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Title: Role of the ubiquitin–proteasome system in brain ischemia: Friend or foe?
Authors: Caldeira, Margarida V. 
Salazar, Ivan L. 
Cursio, Michele 
Canzoniero, Lorella M. T. 
Duarte, Carlos B. 
Keywords: Ubiquitin–proteasome system; Brain ischemia; Excitotoxicity; Proteasome inhibitors
Issue Date: 2014
Publisher: Elsevier Ltd.
Serial title, monograph or event: Progress in Neurobiology
Volume: 112
Abstract: The ubiquitin–proteasome system (UPS) is a catalytic machinery that targets numerous cellular proteins for degradation, thus being essential to control a wide range of basic cellular processes and cell survival. Degradation of intracellular proteins via the UPS is a tightly regulated process initiated by tagging a target protein with a specific ubiquitin chain. Neurons are particularly vulnerable to any change in protein composition, and therefore the UPS is a key regulator of neuronal physiology. Alterations in UPS activity may induce pathological responses, ultimately leading to neuronal cell death. Brain ischemia triggers a complex series of biochemical and molecular mechanisms, such as an inflammatory response, an exacerbated production of misfolded and oxidized proteins, due to oxidative stress, and the breakdown of cellular integrity mainly mediated by excitotoxic glutamatergic signaling. Brain ischemia also damages protein degradation pathways which, together with the overproduction of damaged proteins and consequent upregulation of ubiquitin-conjugated proteins, contribute to the accumulation of ubiquitincontaining proteinaceous deposits. Despite recent advances, the factors leading to deposition of such aggregates after cerebral ischemic injury remain poorly understood. This review discusses the current knowledge on the role of the UPS in brain function and the molecular mechanisms contributing to UPS dysfunction in brain ischemia with consequent accumulation of ubiquitin-containing proteins. Chemical inhibitors of the proteasome and small molecule inhibitors of deubiquitinating enzymes, which promote the degradation of proteins by the proteasome, were both shown to provide neuroprotection in brain ischemia, and this apparent contradiction is also discussed in this review.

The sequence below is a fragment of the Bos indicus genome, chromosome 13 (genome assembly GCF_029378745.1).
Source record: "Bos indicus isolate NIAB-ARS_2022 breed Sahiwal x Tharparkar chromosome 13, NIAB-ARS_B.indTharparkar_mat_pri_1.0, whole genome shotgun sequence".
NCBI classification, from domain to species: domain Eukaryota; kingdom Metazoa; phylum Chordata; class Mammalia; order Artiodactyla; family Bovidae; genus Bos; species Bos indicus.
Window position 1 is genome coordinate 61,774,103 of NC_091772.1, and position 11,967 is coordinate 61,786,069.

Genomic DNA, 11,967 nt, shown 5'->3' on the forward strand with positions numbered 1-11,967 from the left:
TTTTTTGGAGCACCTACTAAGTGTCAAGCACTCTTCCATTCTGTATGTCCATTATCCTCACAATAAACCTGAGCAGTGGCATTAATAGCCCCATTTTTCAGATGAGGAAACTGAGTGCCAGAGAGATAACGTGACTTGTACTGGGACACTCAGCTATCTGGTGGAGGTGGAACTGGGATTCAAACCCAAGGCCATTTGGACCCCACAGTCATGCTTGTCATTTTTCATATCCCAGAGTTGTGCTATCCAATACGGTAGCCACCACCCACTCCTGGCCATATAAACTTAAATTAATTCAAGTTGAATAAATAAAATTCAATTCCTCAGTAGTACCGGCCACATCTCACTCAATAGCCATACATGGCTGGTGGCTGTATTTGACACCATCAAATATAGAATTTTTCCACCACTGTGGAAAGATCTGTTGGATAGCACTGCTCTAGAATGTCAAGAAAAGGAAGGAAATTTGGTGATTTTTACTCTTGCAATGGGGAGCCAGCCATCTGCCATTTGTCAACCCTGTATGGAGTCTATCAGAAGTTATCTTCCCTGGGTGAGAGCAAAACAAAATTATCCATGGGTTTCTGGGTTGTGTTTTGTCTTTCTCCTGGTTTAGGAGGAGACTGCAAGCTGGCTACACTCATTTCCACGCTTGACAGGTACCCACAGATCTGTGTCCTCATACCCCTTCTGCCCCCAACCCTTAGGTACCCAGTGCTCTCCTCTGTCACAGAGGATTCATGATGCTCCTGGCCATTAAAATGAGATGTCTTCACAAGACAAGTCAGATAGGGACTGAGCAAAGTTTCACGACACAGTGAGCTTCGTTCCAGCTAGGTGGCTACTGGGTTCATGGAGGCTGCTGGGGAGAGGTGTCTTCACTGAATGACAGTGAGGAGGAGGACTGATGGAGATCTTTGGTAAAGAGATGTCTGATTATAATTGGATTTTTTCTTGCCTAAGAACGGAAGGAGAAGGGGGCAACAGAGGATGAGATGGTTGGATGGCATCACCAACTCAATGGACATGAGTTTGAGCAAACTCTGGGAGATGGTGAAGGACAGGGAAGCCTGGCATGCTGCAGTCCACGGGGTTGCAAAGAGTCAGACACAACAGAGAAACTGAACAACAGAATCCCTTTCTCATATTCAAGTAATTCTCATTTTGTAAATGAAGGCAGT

DOI: 10.1016/j.pneurobio.2013.10.003
Rights: openAccess
Appears in Collections:FCTUC Ciências da Vida - Artigos em Revistas Internacionais

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